Why he must not fail: Lois McMaster Bujold’s The Borders of Infinity

The Borders of Infinity is a collection of short stories about Miles. One of them, “The Mountains of Mourning,” is about Miles Vorkosigan on Barrayar, and the other two are about Admiral Naismith, galactic mercenary (daring rescues a specialty).

Brothers in Arms and the collection The Borders of Infinity were both published in 1989. When I re-read the way I normally do, chronologically, I’m never sure which order to read them in, as the stories take place at such different times, the frame story is clearly after Brothers in Arms and yet Brothers in Arms opens with Miles surveying the damage from The Borders of Infinity. (It’s probably a good thing the collection doesn’t exist in that form any more except for hardback collectors so people who want everything chronological can have it in the new versions.)

But I’m reading in publication order, and they were both published in 1989. With the computer off, I couldn’t tell which had actually been published first. So I grabbed The Borders of Infinity on the grounds that at least some of the stories are earlier. Looking around, it seems I was wrong, sorry.

The frame story is set immediately after Brothers in Arms and does not develop the main internal chronological plot of the series at all. Miles is having the bones of his arms replaced with plastic bones, and ImpSec is being audited. It’s a very shallow frame, barely an outline to hang the three novellas from. It’s a fairly clunky device. Having said that, I kind of like it. It gives us a bit more Miles, a bit more Simon, and it actually does some set-up for Memory, though it probably could have done that better if it had known what it was doing. In losing the collection in favour of inserting the stories at the right chronological points, the frame is lost entirely, and I think I’d miss it.

The Mountains of Mourning is set immediately before The Vor Game, which of course she hadn’t written yet. It’s the best written thing in the series so far. Miles, fresh out of the Imperial Academy, goes up to the backwoods of the Dendarii mountains and discovers what he’s fighting for. It’s the most significant part of the whole sequence as far as understanding Miles goes, because Miles doesn’t work without his heart in Barrayar. Miles is interesting most especially because he’s pulled in many directions, and this one is what matters most. This is Miles’s emotional core. The story is quiet and understated and people mentioned in the Warrior’s Apprentice post that it’s online.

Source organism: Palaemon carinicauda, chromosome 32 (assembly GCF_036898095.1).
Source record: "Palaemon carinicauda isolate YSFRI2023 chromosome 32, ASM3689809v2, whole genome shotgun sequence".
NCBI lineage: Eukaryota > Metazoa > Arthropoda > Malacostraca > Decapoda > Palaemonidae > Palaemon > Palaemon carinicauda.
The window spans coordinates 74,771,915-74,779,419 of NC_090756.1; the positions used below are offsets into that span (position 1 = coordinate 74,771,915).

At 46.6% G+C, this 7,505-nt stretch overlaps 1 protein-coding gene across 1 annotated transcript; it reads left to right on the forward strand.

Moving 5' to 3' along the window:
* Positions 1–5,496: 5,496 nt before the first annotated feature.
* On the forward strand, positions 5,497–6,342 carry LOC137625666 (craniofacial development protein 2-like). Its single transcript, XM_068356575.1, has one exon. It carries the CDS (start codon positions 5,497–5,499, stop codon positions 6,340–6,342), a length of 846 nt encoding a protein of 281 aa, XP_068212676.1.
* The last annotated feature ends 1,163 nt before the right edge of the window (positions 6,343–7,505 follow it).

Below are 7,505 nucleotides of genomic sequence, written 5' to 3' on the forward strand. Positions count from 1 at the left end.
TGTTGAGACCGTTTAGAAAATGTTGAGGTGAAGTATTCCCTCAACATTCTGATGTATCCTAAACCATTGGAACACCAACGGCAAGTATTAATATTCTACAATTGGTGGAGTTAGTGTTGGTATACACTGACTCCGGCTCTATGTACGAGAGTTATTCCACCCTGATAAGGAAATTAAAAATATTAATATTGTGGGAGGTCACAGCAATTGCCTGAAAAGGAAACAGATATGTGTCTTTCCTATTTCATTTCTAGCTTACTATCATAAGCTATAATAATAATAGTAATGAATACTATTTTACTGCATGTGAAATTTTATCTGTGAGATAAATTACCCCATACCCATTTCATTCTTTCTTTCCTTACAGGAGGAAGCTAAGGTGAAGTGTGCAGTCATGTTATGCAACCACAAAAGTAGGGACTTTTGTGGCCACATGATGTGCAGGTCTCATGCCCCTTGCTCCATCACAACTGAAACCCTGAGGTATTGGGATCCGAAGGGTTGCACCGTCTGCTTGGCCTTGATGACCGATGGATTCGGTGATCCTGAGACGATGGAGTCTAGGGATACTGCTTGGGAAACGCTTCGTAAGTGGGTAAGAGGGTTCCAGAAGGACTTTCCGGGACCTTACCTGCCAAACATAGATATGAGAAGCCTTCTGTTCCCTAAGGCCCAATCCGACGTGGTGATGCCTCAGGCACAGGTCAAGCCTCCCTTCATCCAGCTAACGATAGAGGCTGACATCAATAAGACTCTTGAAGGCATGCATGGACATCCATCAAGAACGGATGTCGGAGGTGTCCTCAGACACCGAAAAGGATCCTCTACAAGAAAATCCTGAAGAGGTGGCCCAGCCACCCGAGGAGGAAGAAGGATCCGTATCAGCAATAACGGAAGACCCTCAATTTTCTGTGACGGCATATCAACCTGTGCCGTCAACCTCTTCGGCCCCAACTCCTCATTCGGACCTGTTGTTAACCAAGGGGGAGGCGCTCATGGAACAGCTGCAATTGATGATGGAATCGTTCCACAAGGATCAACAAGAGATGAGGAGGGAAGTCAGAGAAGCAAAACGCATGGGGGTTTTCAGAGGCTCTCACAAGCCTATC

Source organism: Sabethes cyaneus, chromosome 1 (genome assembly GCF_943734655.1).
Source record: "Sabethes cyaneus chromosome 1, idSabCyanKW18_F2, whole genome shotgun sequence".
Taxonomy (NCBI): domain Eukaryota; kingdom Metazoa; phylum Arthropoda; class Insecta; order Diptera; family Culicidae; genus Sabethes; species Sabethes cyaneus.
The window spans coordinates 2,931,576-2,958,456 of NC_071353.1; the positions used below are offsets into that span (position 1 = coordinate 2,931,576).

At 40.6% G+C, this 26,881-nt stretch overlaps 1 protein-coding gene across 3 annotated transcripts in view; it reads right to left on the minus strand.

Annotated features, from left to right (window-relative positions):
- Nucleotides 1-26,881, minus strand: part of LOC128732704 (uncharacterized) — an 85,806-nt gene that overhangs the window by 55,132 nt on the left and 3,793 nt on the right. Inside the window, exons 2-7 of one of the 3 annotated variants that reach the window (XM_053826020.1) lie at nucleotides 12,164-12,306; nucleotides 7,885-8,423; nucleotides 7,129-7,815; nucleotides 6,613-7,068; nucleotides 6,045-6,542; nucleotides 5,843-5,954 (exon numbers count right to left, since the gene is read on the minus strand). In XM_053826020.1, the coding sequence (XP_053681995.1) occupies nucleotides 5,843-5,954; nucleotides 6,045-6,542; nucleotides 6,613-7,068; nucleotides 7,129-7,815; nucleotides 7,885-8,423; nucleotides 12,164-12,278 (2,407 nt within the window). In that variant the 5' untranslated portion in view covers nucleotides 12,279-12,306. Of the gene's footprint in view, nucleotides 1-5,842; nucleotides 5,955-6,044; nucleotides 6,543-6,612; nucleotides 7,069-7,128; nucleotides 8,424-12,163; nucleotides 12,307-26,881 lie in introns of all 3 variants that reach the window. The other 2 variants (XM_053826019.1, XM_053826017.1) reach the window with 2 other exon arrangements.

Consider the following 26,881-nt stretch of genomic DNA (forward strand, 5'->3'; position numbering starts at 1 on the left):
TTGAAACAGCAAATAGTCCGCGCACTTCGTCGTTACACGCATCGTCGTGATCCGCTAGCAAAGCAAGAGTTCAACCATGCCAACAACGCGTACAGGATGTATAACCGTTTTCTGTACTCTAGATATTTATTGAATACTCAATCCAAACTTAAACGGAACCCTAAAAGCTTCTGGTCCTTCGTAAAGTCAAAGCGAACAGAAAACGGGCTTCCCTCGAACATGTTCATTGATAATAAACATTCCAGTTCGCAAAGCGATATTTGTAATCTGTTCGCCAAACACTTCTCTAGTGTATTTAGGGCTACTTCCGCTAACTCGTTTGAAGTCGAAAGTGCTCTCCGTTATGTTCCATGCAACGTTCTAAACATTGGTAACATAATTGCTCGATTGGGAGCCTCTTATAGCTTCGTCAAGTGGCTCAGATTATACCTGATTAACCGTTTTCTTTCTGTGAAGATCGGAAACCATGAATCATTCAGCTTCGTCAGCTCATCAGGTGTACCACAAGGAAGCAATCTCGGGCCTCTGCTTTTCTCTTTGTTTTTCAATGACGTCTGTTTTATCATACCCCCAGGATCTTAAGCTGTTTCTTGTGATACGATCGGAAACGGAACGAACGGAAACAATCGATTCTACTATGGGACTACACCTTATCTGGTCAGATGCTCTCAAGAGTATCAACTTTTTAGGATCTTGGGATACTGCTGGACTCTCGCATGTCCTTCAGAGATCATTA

Labyrinth gives us a close up look at Jackson’s Whole and thus sets up Mirror Dance. It also introduces Taura, and has a quaddie, connecting back to Falling Free and forward to Diplomatic Immunity. It’s an interesting model of daring rescue, actually. Miles is sent in to kill a monster, when what’s necessary is to rescue a princess. He thinks this himself, and Taura’s transformation from monster to princess (or at least mercenary) is what the story is about. It all goes very smoothly.

The Borders of Infinity is clearly a thought experiment of Miles carrying on naked. I noticed that in Shards of Honor Cordelia thinks Aral could do it, and here Miles does it. It’s another daring rescue, he rescues thousands of prisoners of war from a prison camp after getting them organized using nothing more than willpower. This gets the Cetagandans really mad at him, which becomes important in Brothers in Arms. He also traumatises himself by losing a woman out of the shuttle, as if he needed to be any more traumatised.

Through all of these Miles continues convincingly manic depressive and to make his physical problems seem trivial. He sometimes manages to carry on through unconvincing amounts of pain, or at least sufficiently more pain than I could carry on through, and I’m fairly used to it myself. Having said that, she never really pushes it into total unbelievability—and here the frame story helps, by showing us Miles completely helpless.

In the context of the series, she wrote these three stories that are oh-so-definitely about Miles, and contextualising the whole universe around Miles, while at the same time writing the next Miles novel, so she must have definitely made some decisions about direction. It’s a good place to start the series, or at least a lot of people seem to have happily started it here and gone on to love it. It’s taking the series forward by focusing on Miles. I mentioned that the most interesting thing about Miles is his dual nature, the way his heart is on Barrayar and yet he can only really relax, and only really succeed, and only really serve when he’s being Admiral Naismith. The novels all play on that. These stories divide him up, one on Barrayar, two in space. The frame roots them to Barrayar.


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